The popularity of tarantulas as pets has increased tremendously over the past couple of decades. The increased demand for these large hairy spiders has led to many different species becoming available to the hobbyist.
Tarantulas are undemanding and exotic pets. They all belong to the Theraphosidae family that contains about 900 different species. They can be found in both deserts and jungles, living in trees or on the ground and ranging from the tropics to more temperate regions.
This of course means that one kind of tarantula can have very different environmental requirements and behavior than another. Learning the specifics for any species that you plan to keep is the key to keeping these pets happy.
One way tarantulas are broadly categorized is by where they come from. They are grouped as either New World species, which come from the Americas, or Old World species that can be found everywhere else except Antarctica. A big difference between these two groups is that many of the New World Tarantulas have irritating hairs that they usually flick into the air when threatened and the Old World species don't. Lacking this means of self-defense many of the Old World species rely on elaborate threat displays, rearing up and waving their forelegs at potential adversaries.
Remember that all tarantulas are venomous and that the strength of their venom as well as the likelihood to bite varies considerably by species and individual. This is a good enough argument against unnecessary handling but most tarantula injuries ranging from a cracked "shell" to lost limbs are also a result of handling. These normally occur from jumps or a startled handler attempting to prevent escape.
Another way tarantulas are categorized is where they live. There are terrestrial varieties that spend most of their time on the ground, arboreal tarantulas that live in trees and bushes and burrowers that like a nice comfy hole to peer out of. Quite a few don't fit neatly into a single category so some are designated as semi-arboreal if they split their time between roaming the ground and climbing through the vegetation.
The burrowers are designated as either opportunistic burrowers or obligate burrowers. The opportunistic burrowers are happy crawling around at ground level but won't pass up a good hole if they see one, most often renovating a natural depression or the abandoned burrows of other small animals. The obligate burrowers, there are only a couple of species, absolutely can't do without a good spider hole.
Tarantulas in general don't see very well and feel exposed if their enclosure has a lot of open space. A 10-gallon aquarium is more than enough room for almost all. Smaller plastic creature habitats are also suitable especially for smaller individuals. These have the benefit of a built in securely latching lid to prevent escape. Decorations should be easy to climb and secured from toppling to prevent injuries.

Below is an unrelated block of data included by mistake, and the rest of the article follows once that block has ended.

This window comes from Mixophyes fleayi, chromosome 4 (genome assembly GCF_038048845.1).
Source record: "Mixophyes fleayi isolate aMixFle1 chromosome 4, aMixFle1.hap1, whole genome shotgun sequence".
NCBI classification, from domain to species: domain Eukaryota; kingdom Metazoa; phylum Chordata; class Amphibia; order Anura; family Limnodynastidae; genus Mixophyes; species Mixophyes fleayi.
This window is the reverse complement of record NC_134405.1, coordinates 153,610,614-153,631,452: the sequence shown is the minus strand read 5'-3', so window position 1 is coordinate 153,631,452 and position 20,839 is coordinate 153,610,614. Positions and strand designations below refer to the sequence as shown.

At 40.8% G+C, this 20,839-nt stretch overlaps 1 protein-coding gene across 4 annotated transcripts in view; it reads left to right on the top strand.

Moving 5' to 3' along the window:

The material that covers the bottom of the enclosure is called the substrate. Some type of substrate or bedding is required for terrestrial species and should be at least 4-6 inches deep for species that are known to burrow and around 2 inches for those that don't. Arboreal species don't require substrate and fill their enclosure with webbing making it difficult to change and clean. Sterilized soil, vermiculite and peat moss are common substrates along with coconut fiber. Cedar shavings are toxic to your tarantula and should never be used.
Most species are comfortable at 70°-80°F but being cold blooded they appreciate a range of temperatures in their enclosure called a temperature gradient. Placing a heating pad at one end of the enclosure allowing the tarantula to find the temperature that suits them normally provides this.
Tarantulas are also sensitive to humidity especially when they shed their exoskeleton in order to grow. They are not normally big drinkers but a water bowl along with periodic misting will help to maintain humidity in the enclosure. The bowl should be shallow and easy to climb out of to prevent trapping and drowning the tarantula. Species from dry regions usually prefer a 50-60% humidity level while those from more moist environments prefer a 60-70%.
Tarantulas don't build your typical Halloween spider kind of web instead they string webbing around the entrance to their hiding space that lets them feel their prey instead of relying on their poor eyesight. The tree-dwellers tend to produce the largest webs. In nature tarantulas may eat small rodents, birds or reptiles but their main diet is usually insects.
They inject their live prey with fluids that liquefy their insides and then drink their meal. In captivity a few crickets 2-3 times a week most often make up the bulk of the tarantula's diet. This doesn't provide the nutritional variety that a more natural menu of random insects does so the crickets should be fed supplements to provide a balanced diet. This is called "gut loading" as opposed to "dusting" where the prey is coated with powdered supplements before feeding. Since they drink the insides of liquefied prey coating the outside which is left behind isn't very effective.
General care consists of 2-3 feedings per week. Uneaten prey and the remains of their meals should be removed daily. Misting should be done as needed to maintain humidity but never enough to keep your spider walking around with wet feet. The specie's preferred humidity level, enclosure placement and set up, particularly the type of substrate used will determine how frequent misting is required. Surfaces inside the enclosure should be wiped down weekly and the substrate should be changed monthly to control mold and bacterial or insect pest.